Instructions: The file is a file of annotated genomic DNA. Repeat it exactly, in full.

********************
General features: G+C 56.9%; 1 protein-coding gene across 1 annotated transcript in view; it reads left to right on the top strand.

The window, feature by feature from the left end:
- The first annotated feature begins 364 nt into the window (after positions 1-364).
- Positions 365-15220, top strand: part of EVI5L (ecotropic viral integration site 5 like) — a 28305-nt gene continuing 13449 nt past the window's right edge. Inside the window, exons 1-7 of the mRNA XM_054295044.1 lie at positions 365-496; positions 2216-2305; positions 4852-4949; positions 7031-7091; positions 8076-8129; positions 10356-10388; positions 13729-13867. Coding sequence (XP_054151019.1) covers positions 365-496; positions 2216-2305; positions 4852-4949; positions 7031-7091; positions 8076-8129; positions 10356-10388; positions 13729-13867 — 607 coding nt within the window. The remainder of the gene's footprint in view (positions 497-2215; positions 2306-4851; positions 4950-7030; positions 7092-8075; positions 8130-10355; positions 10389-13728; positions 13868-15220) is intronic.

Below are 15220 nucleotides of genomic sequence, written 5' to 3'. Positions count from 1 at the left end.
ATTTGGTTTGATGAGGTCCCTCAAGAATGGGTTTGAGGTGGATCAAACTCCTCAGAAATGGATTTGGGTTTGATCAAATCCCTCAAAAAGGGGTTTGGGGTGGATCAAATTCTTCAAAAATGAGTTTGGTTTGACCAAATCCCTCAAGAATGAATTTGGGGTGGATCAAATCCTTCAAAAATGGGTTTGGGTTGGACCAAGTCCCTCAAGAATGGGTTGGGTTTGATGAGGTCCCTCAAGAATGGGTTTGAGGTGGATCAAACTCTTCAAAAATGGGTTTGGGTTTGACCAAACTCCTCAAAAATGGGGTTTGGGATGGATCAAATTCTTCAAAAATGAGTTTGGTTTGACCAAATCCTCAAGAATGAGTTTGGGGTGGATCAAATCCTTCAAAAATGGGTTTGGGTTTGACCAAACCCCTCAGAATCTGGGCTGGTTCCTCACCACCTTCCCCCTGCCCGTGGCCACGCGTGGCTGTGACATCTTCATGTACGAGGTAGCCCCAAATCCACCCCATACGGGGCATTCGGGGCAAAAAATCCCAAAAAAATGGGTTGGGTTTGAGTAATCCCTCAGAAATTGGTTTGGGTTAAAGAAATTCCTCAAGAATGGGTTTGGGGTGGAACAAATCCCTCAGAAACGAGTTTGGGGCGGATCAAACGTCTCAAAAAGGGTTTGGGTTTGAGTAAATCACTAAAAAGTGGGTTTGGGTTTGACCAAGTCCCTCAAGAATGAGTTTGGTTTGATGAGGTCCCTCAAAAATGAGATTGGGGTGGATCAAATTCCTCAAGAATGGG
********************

General features: G+C 56.9%; 1 protein-coding gene across 1 annotated transcript in view; it reads left to right on the top strand.

The window, feature by feature from the left end:
- The first annotated feature begins 364 nt into the window (after positions 1-364).
- Positions 365-15220, top strand: part of EVI5L (ecotropic viral integration site 5 like) — a 28305-nt gene continuing 13449 nt past the window's right edge. Inside the window, exons 1-7 of the mRNA XM_054295044.1 lie at positions 365-496; positions 2216-2305; positions 4852-4949; positions 7031-7091; positions 8076-8129; positions 10356-10388; positions 13729-13867. Coding sequence (XP_054151019.1) covers positions 365-496; positions 2216-2305; positions 4852-4949; positions 7031-7091; positions 8076-8129; positions 10356-10388; positions 13729-13867 — 607 coding nt within the window. The remainder of the gene's footprint in view (positions 497-2215; positions 2306-4851; positions 4950-7030; positions 7092-8075; positions 8130-10355; positions 10389-13728; positions 13868-15220) is intronic.

Below are 15220 nucleotides of genomic sequence, written 5' to 3'. Positions count from 1 at the left end.
ATTTGGTTTGATGAGGTCCCTCAAGAATGGGTTTGAGGTGGATCAAACTCCTCAGAAATGGATTTGGGTTTGATCAAATCCCTCAAAAAGGGGTTTGGGGTGGATCAAATTCTTCAAAAATGAGTTTGGTTTGACCAAATCCCTCAAGAATGAATTTGGGGTGGATCAAATCCTTCAAAAATGGGTTTGGGTTGGACCAAGTCCCTCAAGAATGGGTTGGGTTTGATGAGGTCCCTCAAGAATGGGTTTGAGGTGGATCAAACTCTTCAAAAATGGGTTTGGGTTTGACCAAACTCCTCAAAAATGGGGTTTGGGATGGATCAAATTCTTCAAAAATGAGTTTGGTTTGACCAAATCCTCAAGAATGAGTTTGGGGTGGATCAAATCCTTCAAAAATGGGTTTGGGTTTGACCAAACCCCTCAGAATCTGGGCTGGTTCCTCACCACCTTCCCCCTGCCCGTGGCCACGCGTGGCTGTGACATCTTCATGTACGAGGTAGCCCCAAATCCACCCCATACGGGGCATTCGGGGCAAAAAATCCCAAAAAAATGGGTTGGGTTTGAGTAATCCCTCAGAAATTGGTTTGGGTTAAAGAAATTCCTCAAGAATGGGTTTGGGGTGGAACAAATCCCTCAGAAACGAGTTTGGGGCGGATCAAACGTCTCAAAAAGGGTTTGGGTTTGAGTAAATCACTAAAAAGTGGGTTTGGGTTTGACCAAGTCCCTCAAGAATGAGTTTGGTTTGATGAGGTCCCTCAAAAATGAGATTGGGGTGGATCAAATTCCTCAAGAATGGG